[CentOS] Centos 7: UPD packet checksum verification?

Tue Jan 28 20:39:19 UTC 2020
hw <hw at gc-24.de>

On Tuesday, January 28, 2020 9:00:22 AM CET Nataraj wrote:
> On 1/26/20 5:44 PM, hw wrote:
> > On Sunday, January 26, 2020 11:18:36 PM CET Pete Biggs wrote:
> >> First of all - disclaimer - I'm no network specialist, I just read and
> >> am interested in it.  I may get things wrong!!
> >> 
> >>> Both physical interfaces show the same.  But does this mean it's on as
> >>> in
> >>> "rx- checksumming: on" or off as in "tx-checksum-ipv4: off [fixed]"?
> >> 
> >> As far as I understand it rx-checksum is the underlying wire
> >> checksumming - and from what I've read about it, disabling that
> >> disables the UDP checksums.
> > 
> > You mean layer 1 checksumming?  Is there such a thing with ethernet?  I
> > think I read something about encoding, when I was trying to understand
> > what "bandwidth" actually means, being involved in signal transmissions;
> > and I seem to remember that there was no checksumming involved and it had
> > to do with identifying signals as a requirement for the very possibility
> > to transmit something before anything could be transmitted at all.
> > 
> >>> Assuming that I do not receive packets with invalid UPD checksums, then
> >>> the
> >>> packages must be somehow altered and their UPD checksums recalculated to
> >>> arrive here.  Does bad hardware etc. do that?  Why would the UDP
> >>> checksums
> >>> just happen to get recalculated correctly but like randomly without
> >>> intent?
> >> 
> >> I'm not sure I understand what you are asking.
> > 
> > It is about VOIP calls via SRTP being interrupted at irregular intervals. 
> > The intervals appear to depend on the time of day:  Such phone calls can
> > last for a duration of about 5--25 minutes during the day to up to 1.5
> > hours at around 3am before being interrupted.
> My sense is you may be starting at too low of a level in trying to debug
> this.

One of the reasons I have to look into it is that it is usually good to know 

> I have seen the same kind of problems with my voip service when
> there is a problem with my Internet connection.  When this happens I
> also see high retransmission rates for tcp connections and other signs
> of network problem.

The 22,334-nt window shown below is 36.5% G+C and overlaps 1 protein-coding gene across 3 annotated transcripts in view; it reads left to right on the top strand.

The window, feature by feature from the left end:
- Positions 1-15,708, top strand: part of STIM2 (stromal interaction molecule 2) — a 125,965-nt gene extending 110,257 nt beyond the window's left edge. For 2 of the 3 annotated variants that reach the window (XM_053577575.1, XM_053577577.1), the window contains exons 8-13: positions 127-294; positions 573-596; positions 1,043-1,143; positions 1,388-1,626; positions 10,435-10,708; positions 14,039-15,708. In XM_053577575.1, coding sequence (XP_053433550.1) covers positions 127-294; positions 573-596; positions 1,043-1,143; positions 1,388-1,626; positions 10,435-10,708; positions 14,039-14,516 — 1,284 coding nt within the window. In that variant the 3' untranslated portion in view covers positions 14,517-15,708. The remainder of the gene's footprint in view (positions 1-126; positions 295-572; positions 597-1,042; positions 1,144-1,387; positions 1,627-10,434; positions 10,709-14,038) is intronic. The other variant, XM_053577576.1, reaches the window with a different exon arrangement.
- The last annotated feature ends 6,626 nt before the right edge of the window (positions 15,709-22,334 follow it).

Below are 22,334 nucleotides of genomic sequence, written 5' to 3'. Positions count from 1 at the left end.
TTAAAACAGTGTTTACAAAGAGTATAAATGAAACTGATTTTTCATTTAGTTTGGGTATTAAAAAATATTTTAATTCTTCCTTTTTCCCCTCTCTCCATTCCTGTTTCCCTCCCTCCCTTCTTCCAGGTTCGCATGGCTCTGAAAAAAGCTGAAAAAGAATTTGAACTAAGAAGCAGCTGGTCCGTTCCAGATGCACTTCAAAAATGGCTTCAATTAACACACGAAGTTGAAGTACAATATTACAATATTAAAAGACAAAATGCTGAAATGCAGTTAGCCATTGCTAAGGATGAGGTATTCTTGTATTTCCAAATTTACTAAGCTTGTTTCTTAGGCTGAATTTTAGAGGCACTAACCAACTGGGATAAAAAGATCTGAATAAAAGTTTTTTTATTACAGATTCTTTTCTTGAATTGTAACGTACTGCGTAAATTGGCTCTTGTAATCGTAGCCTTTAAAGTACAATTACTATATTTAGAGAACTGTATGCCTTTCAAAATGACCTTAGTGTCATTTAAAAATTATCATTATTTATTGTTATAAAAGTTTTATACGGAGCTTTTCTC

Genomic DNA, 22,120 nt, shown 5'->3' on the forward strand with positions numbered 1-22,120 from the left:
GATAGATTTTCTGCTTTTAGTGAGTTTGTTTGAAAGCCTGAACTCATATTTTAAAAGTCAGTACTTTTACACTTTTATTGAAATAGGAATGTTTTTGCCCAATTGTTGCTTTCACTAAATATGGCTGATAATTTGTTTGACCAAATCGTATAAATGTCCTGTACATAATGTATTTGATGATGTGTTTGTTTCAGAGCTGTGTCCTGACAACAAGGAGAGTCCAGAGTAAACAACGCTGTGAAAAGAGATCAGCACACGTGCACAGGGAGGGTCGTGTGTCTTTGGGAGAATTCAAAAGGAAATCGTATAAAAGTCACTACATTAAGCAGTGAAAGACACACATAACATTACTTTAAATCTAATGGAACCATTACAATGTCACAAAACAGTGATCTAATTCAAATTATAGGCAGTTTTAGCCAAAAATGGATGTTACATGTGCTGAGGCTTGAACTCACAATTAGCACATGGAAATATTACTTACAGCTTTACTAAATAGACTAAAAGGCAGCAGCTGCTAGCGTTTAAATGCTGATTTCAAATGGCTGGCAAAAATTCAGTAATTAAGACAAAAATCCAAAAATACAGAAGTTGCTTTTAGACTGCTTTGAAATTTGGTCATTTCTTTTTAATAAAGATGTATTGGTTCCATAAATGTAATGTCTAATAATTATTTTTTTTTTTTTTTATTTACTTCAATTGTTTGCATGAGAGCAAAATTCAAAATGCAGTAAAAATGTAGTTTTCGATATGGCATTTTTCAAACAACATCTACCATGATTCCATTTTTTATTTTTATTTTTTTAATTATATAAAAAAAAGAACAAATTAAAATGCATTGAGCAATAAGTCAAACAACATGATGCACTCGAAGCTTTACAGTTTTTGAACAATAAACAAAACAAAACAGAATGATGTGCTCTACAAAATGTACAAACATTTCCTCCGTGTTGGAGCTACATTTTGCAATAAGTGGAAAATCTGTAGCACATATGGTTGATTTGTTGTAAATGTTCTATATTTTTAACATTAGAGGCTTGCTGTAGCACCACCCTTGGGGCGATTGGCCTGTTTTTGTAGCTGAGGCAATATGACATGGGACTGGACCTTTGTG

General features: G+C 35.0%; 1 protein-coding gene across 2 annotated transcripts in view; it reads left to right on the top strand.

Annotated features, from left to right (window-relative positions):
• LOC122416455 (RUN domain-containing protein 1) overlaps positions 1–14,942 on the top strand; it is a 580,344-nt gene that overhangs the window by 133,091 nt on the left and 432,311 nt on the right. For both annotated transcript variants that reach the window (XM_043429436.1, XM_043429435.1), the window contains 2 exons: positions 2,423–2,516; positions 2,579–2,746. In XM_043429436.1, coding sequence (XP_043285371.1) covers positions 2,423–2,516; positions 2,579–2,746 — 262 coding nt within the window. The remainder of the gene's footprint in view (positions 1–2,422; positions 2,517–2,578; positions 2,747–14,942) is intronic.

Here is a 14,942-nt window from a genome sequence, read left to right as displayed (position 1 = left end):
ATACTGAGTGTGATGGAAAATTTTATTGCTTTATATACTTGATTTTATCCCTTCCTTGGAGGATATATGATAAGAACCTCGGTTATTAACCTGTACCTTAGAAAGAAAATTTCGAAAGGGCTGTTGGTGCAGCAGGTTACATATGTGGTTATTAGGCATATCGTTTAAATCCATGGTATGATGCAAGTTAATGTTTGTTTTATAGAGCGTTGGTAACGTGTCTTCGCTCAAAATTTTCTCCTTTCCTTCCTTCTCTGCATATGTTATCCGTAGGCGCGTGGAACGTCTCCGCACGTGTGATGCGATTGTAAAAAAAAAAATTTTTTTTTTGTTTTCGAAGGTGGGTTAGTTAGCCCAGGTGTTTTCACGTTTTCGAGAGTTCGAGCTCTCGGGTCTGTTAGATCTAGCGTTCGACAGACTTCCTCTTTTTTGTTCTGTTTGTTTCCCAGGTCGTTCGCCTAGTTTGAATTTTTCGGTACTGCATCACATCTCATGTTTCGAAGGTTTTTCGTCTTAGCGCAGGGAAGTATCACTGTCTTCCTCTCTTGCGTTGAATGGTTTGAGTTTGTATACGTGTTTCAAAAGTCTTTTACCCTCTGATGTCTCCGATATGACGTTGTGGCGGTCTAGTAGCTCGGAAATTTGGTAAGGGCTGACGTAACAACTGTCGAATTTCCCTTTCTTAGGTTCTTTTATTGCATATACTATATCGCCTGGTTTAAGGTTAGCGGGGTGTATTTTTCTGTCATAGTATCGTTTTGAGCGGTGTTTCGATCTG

How do you monitor such retransmissions to be able to see if and when they 

> If I check the modem for my Internet connection
> there are issues with the signal levels and high error rates reported by
> the modem.  If you believe your Internet connection is reliable, then if
> you run managed switches, check your switch logs for any reported errors.
> You could try tools like iperf to check for problems on your internal
> network.  You could run some of the basic tools for testing voip
> performance of your Inetnet connection and if necessary run iperf to a
> cloud hosted system.

Can you suggest useful tools to analyze VOIP performance, and how do you 
define VOIP performance?

The performance is kinda acceptable as long as the calls are not interrupted.  
It's still worlds apart from what it used to be 25 years ago, before VOIP was 
used.  Back then, you never had to worry that calls could be interrupted or 
that you couldn't hear someone or that you couldn't have a conversation 
because the latency makes it impossible.  You could just talk to someone on a 
phone, like it should be.  Nowadays, we get to pay 10 times as much and more, 
plus all the expensive hardware, and it still doesn't work right and doesn't 
even come close.

> I think it is highly unlikely that you are only having issues with srtp
> packets and I would look at the broader picture first to try to isolate
> some other problem in your network or Internet connection.

See it this way: It is highly likely that I don't have any issues with SRTP at 
all.  Calls over the LAN work fine.  The only issue is with the VOIP provider.  
What I have learned about SRTP so far tells me that, like everything else 

How would you explain that the same problem occurs at two entirely unrelated 
physical locations each having their own asterisk installations, using 
entirely different hardware and entirely different internet connections from 
entirely different ISPs, with the only thing in common being the VOIP 

If it was only my internet connection which is affected, I'd be talking to my 
ISP (probably useless) instead of the VOIP provider (who will probably do 
something about it).